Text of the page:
Oak processionary moth caterpillars
Jan 16 2018

Oak processionary moth

Last year Woodland Trust staff met with The National Trust at Osterley Park. The purpose of the meeting was to begin looking at how we manage the risk of OPM (Oak processionary moth) collectively.

Oak processionary moth (Thaumetopoea processionea, OPM) was first accidentally introduced to Britain in 2005, and it is theoretically possible that if it were to spread it could survive and breed in much of England and Wales. The larvae, or caterpillars, of OPM are a pest because they can affect the health of oak trees, people and animals.

OPM caterpillars are most easily recognised by their distinctive habit of moving about in late spring and early summer in nose-to-tail processions, from which they derive their name, and the fact that they live and feed almost exclusively on oak trees. They can sometimes be seen processing across the ground between oak trees, and clustering together as they feed on oak leaves.

The caterpillars have thousands of tiny hairs which contain an urticating, or irritating, substance. Contact with the hairs can cause itching, skin rashes and, less commonly, sore throats, breathing difficulties and eye problems.

This can happen if people or animals touch the caterpillars or their nests, or if the hairs are blown into contact by the wind. The caterpillars can also shed the hairs as a defence mechanism, and lots of hairs are left in the nests, which is why the nests should not be touched.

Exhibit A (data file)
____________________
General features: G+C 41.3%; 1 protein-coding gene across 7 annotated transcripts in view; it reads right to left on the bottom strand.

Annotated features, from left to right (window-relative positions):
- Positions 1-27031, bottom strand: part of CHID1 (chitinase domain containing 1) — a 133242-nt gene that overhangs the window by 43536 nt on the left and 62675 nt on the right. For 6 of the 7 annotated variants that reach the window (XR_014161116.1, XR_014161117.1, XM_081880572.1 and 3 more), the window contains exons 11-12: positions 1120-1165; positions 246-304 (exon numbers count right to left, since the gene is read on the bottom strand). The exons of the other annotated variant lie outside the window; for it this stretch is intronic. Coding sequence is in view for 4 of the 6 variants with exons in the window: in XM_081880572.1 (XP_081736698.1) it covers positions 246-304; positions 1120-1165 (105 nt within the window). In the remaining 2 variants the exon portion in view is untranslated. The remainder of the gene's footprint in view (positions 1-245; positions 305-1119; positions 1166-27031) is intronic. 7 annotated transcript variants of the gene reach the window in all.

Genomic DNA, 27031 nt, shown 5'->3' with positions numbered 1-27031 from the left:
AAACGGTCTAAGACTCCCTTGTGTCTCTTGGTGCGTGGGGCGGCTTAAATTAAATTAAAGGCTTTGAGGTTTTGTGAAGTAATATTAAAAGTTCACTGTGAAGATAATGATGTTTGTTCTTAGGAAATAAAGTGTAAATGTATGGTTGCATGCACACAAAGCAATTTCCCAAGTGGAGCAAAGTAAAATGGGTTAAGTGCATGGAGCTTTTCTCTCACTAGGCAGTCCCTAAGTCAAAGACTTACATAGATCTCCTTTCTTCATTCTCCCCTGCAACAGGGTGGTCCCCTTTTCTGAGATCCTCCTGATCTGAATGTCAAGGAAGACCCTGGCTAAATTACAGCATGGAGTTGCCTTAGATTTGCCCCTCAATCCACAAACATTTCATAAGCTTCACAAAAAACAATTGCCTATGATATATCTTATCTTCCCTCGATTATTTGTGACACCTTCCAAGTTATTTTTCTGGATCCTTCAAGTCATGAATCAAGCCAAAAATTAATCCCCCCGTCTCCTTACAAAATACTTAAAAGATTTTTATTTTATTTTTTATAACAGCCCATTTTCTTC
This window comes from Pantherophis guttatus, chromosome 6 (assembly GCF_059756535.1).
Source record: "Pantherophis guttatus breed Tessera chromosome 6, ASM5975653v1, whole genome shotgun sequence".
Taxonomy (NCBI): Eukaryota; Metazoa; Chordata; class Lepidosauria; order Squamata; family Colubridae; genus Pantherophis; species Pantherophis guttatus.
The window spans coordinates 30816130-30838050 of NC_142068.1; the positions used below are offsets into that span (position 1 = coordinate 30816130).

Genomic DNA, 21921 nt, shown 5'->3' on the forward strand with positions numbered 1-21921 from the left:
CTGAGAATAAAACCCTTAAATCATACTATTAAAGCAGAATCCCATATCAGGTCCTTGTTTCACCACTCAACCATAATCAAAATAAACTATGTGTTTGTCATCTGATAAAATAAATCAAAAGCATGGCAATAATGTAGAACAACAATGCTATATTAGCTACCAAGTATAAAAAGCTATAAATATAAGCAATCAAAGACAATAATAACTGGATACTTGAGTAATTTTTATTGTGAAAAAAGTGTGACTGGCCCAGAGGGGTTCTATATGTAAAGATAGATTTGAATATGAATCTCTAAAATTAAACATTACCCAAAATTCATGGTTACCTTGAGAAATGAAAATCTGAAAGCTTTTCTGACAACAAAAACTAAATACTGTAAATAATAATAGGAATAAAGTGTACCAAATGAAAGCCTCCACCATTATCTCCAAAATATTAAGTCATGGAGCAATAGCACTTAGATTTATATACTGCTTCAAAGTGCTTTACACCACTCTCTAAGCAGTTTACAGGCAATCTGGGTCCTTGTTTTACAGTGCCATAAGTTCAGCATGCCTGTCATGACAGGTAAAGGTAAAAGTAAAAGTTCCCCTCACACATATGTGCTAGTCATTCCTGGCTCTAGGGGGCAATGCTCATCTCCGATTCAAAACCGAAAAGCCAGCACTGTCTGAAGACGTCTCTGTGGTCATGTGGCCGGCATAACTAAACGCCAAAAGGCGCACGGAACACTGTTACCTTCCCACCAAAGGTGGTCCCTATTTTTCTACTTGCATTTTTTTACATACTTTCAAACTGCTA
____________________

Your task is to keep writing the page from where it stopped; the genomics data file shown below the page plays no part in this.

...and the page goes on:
The nest may persist for years after the caterpillars have left them, and must always be handled/disposed of with caution.

The Woodland Trust are currently forming a working group with the National Trust, and, with other peer organizations to look at how best we manage the risk posed by these creatures. Topics to be discussed include:

  • Risk zoning and deciding when to act
  • Safety precautions for staff/volunteers/visitors         
  • Effective eradication & disposal

Obviously it’s very early days, but further information will be made available in time. For now Woodland Trust staff and volunteers in the south of England must be aware of the possible risk, and manage it accordingly.

The confirmed outbreaks of breeding OPM in Britain are as follows:

  • Several boroughs in West and South-West London and the Elmbridge and Spelthorne districts of Surrey
  • The Pangbourne area of West Berkshire
  • Bromley, Croydon and Lewisham Boroughs in South London
  • Hackney, Waltham Forest, Tower Hamlets and Newham Boroughs in East London
  • Guildford District in Surrey
  • A small number of nests have also been found in Watford, Hertfordshire

Health precautions

People in the affected areas can take these simple precautions to help minimise the health risks to themselves and their pets and livestock:

DO NOT:

  • Touch or approach nests or caterpillars
  • Let children touch or approach nests or caterpillars
  • Let animals touch or approach nests or caterpillars
  • Try removing nests or caterpillars yourself.

DO:

  • Teach children not to touch or approach the nests or caterpillars;
  • Train or restrain pets from touching or approaching them;
  • Keep horses and livestock a safe distance from infested oak trees. Covering or stabling livestock can help
  • See a pharmacist for relief from skin or eye irritations after possible OPM contact
  • Call NHS111 or see a doctor if you think you or someone you care for has had a serious allergic reaction
  • See a vet if you think your pet or livestock has been seriously affected
  • Call in a pest control expert to remove infestations in your own trees

Any sighting of OPM must be reported to the Forestry Commission – you can do so here:  http://www.forestry.gov.uk/treealert

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